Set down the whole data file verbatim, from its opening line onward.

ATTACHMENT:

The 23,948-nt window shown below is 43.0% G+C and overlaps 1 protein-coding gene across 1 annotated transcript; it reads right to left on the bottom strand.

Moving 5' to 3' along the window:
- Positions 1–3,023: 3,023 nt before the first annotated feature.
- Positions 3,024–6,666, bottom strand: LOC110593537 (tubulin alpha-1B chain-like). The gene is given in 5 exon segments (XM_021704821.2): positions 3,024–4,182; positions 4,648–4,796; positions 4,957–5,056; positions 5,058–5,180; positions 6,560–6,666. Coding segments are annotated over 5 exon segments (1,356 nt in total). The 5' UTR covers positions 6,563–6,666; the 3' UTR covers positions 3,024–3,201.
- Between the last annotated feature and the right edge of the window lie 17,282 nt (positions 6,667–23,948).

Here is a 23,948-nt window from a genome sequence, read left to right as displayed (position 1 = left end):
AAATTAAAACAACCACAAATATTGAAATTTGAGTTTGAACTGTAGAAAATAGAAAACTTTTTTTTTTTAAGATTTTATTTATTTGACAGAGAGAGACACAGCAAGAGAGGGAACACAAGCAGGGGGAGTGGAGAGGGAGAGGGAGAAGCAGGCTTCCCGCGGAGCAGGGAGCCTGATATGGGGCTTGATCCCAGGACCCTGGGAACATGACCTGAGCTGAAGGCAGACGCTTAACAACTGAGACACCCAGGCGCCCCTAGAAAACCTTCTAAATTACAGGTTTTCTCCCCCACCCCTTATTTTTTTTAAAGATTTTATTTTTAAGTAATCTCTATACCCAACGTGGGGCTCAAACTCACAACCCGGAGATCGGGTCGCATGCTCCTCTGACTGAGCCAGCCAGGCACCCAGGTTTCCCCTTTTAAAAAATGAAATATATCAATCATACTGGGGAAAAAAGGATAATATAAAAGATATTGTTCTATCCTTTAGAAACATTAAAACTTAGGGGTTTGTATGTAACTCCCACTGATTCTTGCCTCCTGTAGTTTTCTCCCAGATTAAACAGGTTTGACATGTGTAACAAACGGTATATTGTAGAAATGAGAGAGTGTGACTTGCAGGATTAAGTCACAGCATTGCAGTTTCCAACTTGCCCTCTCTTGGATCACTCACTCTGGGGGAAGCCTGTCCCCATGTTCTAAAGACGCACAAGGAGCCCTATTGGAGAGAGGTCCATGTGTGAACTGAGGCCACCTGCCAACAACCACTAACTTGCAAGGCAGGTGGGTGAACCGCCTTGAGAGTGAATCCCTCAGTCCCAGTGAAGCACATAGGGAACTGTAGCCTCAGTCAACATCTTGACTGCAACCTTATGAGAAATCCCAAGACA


The 23,948-nt window shown below is 43.0% G+C and overlaps 1 protein-coding gene across 1 annotated transcript; it reads right to left on the bottom strand.

Moving 5' to 3' along the window:
- Positions 1–3,023: 3,023 nt before the first annotated feature.
- Positions 3,024–6,666, bottom strand: LOC110593537 (tubulin alpha-1B chain-like). The gene is given in 5 exon segments (XM_021704821.2): positions 3,024–4,182; positions 4,648–4,796; positions 4,957–5,056; positions 5,058–5,180; positions 6,560–6,666. Coding segments are annotated over 5 exon segments (1,356 nt in total). The 5' UTR covers positions 6,563–6,666; the 3' UTR covers positions 3,024–3,201.
- Between the last annotated feature and the right edge of the window lie 17,282 nt (positions 6,667–23,948).

Here is a 23,948-nt window from a genome sequence, read left to right as displayed (position 1 = left end):
AAATTAAAACAACCACAAATATTGAAATTTGAGTTTGAACTGTAGAAAATAGAAAACTTTTTTTTTTTAAGATTTTATTTATTTGACAGAGAGAGACACAGCAAGAGAGGGAACACAAGCAGGGGGAGTGGAGAGGGAGAGGGAGAAGCAGGCTTCCCGCGGAGCAGGGAGCCTGATATGGGGCTTGATCCCAGGACCCTGGGAACATGACCTGAGCTGAAGGCAGACGCTTAACAACTGAGACACCCAGGCGCCCCTAGAAAACCTTCTAAATTACAGGTTTTCTCCCCCACCCCTTATTTTTTTTAAAGATTTTATTTTTAAGTAATCTCTATACCCAACGTGGGGCTCAAACTCACAACCCGGAGATCGGGTCGCATGCTCCTCTGACTGAGCCAGCCAGGCACCCAGGTTTCCCCTTTTAAAAAATGAAATATATCAATCATACTGGGGAAAAAAGGATAATATAAAAGATATTGTTCTATCCTTTAGAAACATTAAAACTTAGGGGTTTGTATGTAACTCCCACTGATTCTTGCCTCCTGTAGTTTTCTCCCAGATTAAACAGGTTTGACATGTGTAACAAACGGTATATTGTAGAAATGAGAGAGTGTGACTTGCAGGATTAAGTCACAGCATTGCAGTTTCCAACTTGCCCTCTCTTGGATCACTCACTCTGGGGGAAGCCTGTCCCCATGTTCTAAAGACGCACAAGGAGCCCTATTGGAGAGAGGTCCATGTGTGAACTGAGGCCACCTGCCAACAACCACTAACTTGCAAGGCAGGTGGGTGAACCGCCTTGAGAGTGAATCCCTCAGTCCCAGTGAAGCACATAGGGAACTGTAGCCTCAGTCAACATCTTGACTGCAACCTTATGAGAAATCCCAAGACA